France is celebrating its national holiday Friday with whizzing warplanes and a grand Bastille Day parade in Paris -- and with more than 100,000 police deployed around the country to prevent a new outbreak of unrest in underprivileged neighborhoods.
This year, the annual events celebrating the start of the French Revolution on July 14, 1789 come in the wake of the nation’s most serious rioting in nearly 20 years, following the fatal police shooting of a teen with North African roots that laid bare anger over entrenched inequality and racial discrimination.
India is the guest of honor at this year’s Bastille Day parade, with Prime Minister Narendra Modi set to watch in the VIP tribune alongside French President Emmanuel Macron. About 240 Indian troops will lead the march down the Champs-Elysees before thousands of French forces, and French-made Indian warplanes will join the traditional flyby that wraps up the event.
France often showcases international partners on Bastille Day, and the choice of India comes as France looks to further strengthen cooperation on fighting climate change, military sales and the strategic Indo-Pacific region. But human rights were missing from the vast agenda, despite concerns raised by European lawmakers, rights groups and others.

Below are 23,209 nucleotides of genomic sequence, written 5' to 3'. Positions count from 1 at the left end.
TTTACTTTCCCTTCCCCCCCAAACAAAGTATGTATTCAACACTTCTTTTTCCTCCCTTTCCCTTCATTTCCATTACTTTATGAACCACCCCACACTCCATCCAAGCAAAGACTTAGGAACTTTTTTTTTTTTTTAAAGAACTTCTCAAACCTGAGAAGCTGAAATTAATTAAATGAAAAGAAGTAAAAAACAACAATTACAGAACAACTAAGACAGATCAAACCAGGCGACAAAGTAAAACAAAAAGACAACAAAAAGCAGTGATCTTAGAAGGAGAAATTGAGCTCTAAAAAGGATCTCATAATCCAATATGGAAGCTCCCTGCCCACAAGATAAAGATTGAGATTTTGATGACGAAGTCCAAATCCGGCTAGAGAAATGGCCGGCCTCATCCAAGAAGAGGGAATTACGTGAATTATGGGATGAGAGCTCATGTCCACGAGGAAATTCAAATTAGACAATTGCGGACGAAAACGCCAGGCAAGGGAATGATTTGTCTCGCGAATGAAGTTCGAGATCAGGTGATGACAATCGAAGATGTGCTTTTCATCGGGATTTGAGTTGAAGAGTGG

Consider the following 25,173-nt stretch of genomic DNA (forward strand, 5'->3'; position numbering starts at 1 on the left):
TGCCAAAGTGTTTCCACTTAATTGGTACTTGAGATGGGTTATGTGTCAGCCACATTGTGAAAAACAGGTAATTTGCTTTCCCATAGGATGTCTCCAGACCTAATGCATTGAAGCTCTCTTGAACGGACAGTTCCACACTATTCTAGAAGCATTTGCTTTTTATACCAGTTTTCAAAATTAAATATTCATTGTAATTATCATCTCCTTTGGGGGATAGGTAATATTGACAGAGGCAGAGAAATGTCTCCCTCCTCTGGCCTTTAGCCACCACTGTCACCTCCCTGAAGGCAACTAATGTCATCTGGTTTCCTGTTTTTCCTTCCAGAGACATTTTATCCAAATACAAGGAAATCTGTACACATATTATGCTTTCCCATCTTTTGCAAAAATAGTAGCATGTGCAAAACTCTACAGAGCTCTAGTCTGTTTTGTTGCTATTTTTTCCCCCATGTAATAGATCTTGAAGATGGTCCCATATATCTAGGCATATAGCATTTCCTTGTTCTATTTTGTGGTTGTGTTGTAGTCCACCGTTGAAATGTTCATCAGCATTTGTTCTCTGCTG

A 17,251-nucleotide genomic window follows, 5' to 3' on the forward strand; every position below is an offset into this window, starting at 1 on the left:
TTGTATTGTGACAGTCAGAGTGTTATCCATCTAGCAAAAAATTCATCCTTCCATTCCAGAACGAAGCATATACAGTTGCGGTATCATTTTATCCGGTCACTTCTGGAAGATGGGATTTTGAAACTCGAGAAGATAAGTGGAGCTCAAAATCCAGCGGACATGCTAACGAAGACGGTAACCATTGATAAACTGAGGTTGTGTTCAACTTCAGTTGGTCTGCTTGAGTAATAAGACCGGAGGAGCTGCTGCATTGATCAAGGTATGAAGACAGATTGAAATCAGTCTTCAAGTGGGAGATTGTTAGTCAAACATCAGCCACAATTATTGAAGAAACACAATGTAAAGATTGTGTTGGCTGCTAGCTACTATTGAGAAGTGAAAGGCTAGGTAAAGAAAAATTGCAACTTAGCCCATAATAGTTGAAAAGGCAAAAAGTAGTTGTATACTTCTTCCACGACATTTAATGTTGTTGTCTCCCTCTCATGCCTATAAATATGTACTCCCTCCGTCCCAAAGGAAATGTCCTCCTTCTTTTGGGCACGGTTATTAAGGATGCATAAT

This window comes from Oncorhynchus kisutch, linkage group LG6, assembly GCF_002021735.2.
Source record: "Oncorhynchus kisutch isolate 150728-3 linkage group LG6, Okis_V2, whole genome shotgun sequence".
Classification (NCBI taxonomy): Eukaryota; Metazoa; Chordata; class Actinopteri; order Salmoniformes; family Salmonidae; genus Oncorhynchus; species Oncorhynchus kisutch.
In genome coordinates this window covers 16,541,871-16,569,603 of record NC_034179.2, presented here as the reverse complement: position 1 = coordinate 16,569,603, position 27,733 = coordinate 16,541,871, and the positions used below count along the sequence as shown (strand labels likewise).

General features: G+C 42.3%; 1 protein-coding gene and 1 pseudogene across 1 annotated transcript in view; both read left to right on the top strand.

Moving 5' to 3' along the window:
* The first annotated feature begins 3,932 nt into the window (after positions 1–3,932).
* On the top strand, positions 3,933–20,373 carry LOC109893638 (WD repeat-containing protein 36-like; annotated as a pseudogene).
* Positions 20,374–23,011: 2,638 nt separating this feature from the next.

Celebrations are held in towns and cities around France on Bastille Day, meant to celebrate France’s ideals of ’’liberty, equality and fraternity.”
But the motto rings hollow for many people living in neglected housing projects who trace their roots to former French colonies and struggle with lack of opportunity and day-to-day racism. These issues came to the fore after the police killing of 17-year-old Nahel Merzouk last month in the Paris suburb of Nanterre during a traffic stop.
The fatal shooting at point-blank range, captured on video, sparked several days of clashes with police, burning of buildings and vehicles and looting of stores in cities and towns around France.
Bracing for more violence around Bastille Day, when unrest tends to spike every year, France deployed 130,000 police Thursday and Friday. Fireworks were banned in several towns, including Nanterre, after they had been used to target police in the recent rioting.
Overnight Thursday to Friday, the Interior Ministry reported 97 people arrested in urban violence and 218 cars set alight around the country. That was slightly lower than last year.